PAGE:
Arkansas Game & Fish created a special video to instruct hunters on how to properly skin and debone a deer:

Violate any of those rules and you're subject to prosecution, and confiscation of your animal. TWRA enforcement officers prosecuted several violations of the importation rules last season.

Markham said everyone in Tennessee should expect to see education efforts on social media, in the news and in print. He said they will also be working with meat processors and taxidermists to insure compliance with the rules.

TWRA Commissioner Jeff Cook, M.D. said he believed the public education effort needs to be emotional, with a little bit of fear factor built in. Another commissioner suggested a TV commercial using a child crying over a sick deer - reminiscent of the highly successful litter campaign that used and an American Indian crying over roadside trash.

"We need to emphasize how virulent the disease is," said Cook. "Once [CWD is in the environment you can't get rid of it. It does nothing but continue to grow."

Commissioner Tony Sanders from Chattanooga pointed out that he is "very social media aware" and said he hasn't seen the efforts public education efforts TWRA has mounted so far.

"My concern is that there are a lot of hunters who don't use social media," said Sanders. "That's something I don't want us to lose sight of."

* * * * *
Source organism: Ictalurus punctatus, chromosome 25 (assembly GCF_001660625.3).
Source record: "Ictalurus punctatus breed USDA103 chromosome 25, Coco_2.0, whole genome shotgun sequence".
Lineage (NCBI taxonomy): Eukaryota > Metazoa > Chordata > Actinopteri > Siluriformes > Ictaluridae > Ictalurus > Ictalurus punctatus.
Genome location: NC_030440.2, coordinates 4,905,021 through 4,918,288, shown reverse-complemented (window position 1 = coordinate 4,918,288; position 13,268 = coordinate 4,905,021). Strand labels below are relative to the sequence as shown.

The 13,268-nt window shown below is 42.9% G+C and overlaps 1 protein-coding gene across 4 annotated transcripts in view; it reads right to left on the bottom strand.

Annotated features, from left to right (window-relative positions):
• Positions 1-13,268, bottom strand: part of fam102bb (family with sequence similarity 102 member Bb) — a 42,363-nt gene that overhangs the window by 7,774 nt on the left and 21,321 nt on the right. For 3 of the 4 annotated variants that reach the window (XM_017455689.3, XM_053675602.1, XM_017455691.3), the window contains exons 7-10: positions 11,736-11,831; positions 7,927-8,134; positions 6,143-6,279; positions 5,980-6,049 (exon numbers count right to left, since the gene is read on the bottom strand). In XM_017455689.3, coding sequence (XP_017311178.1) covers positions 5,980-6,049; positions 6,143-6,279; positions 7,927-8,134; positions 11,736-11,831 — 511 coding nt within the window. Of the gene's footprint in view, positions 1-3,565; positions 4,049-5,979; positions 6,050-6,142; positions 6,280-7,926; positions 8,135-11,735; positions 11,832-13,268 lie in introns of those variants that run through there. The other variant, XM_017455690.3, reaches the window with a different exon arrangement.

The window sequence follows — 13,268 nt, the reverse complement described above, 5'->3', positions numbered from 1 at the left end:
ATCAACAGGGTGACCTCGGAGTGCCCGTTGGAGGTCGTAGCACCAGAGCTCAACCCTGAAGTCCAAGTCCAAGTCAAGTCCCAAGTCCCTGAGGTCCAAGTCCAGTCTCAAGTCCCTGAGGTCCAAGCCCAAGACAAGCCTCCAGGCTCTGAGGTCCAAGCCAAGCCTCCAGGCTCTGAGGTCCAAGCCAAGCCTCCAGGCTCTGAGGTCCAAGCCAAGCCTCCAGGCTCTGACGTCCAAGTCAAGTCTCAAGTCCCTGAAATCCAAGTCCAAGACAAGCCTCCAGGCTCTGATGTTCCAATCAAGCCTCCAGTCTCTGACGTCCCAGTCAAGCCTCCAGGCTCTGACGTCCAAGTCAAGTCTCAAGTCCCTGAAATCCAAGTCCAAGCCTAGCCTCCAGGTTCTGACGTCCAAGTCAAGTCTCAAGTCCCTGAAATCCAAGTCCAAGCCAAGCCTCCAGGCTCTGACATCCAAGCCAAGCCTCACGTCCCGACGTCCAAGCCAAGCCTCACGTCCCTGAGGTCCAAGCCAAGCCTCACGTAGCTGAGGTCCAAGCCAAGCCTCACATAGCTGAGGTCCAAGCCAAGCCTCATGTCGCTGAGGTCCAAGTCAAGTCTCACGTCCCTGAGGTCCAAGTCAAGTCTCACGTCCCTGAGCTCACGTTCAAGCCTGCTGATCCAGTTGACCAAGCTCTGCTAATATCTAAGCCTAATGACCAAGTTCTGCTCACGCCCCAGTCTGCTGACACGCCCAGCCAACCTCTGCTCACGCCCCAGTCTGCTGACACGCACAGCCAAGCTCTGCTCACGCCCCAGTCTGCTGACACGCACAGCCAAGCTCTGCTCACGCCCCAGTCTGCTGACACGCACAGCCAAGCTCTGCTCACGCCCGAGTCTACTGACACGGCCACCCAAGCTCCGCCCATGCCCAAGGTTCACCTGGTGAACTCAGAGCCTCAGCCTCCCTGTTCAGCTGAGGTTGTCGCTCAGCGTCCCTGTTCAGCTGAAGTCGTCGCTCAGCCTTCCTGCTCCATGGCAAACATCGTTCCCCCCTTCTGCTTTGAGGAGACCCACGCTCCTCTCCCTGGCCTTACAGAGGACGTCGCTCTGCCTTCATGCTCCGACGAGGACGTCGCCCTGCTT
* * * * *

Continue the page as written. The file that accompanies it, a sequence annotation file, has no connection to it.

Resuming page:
Markham responded, saying, "We'll try everything we can to try and get the message out there."

More information on CWD on this TWRA web page.

OPENING DAY DOVE HARVEST DOWN

Commissioners also heard an annual report on the opening of dove season in Tennessee. In recent years biologists have been compiling and publishing data of opening day dove harvests from TWRA's wildlife management areas and public leased fields.

Asst. Wildlife Chief Chuck Yoest reported that the harvest was down statewide from the previous year by more than 23 percent (see graphic images in Photo Gallery). He said they attributed the reduced harvest due to bad weather as the remnants of Hurricane Harvey were passing through West Tennessee on the opening day of dove season.

  • Reg. I (West Tennessee) Doves taken per hunter = 4.0 (25 fields, 4,503 total harvest)
  • Reg. II (Middle Tennessee) Doves taken per hunter = 2.3 (20 fields, 1,008 total harvest)
  • Reg. III (Southeast Tennessee & Cumberland Plateau) Doves taken per hunter = 2.9 (20 fields, 2,086 total harvest)
  • Reg. IV (East Tennessee) Doves taken per hunter = 3.9 (19 fields, 4,478 total harvest)

Yoest reported that TWRA spent $90,775 to lease public fields across the state, most in Region IV ($36,195). Reg. It leases virtually no public fields. He said wildlife managers there focus their efforts on preparing dove fields on TWRA-owned wildlife management areas.

The TFWC also passed the 2018-19 sport fish and commercial fishing regulations at this weeks' meeting. However the majority of changes were mostly housekeeping measures or issues without widespread impact.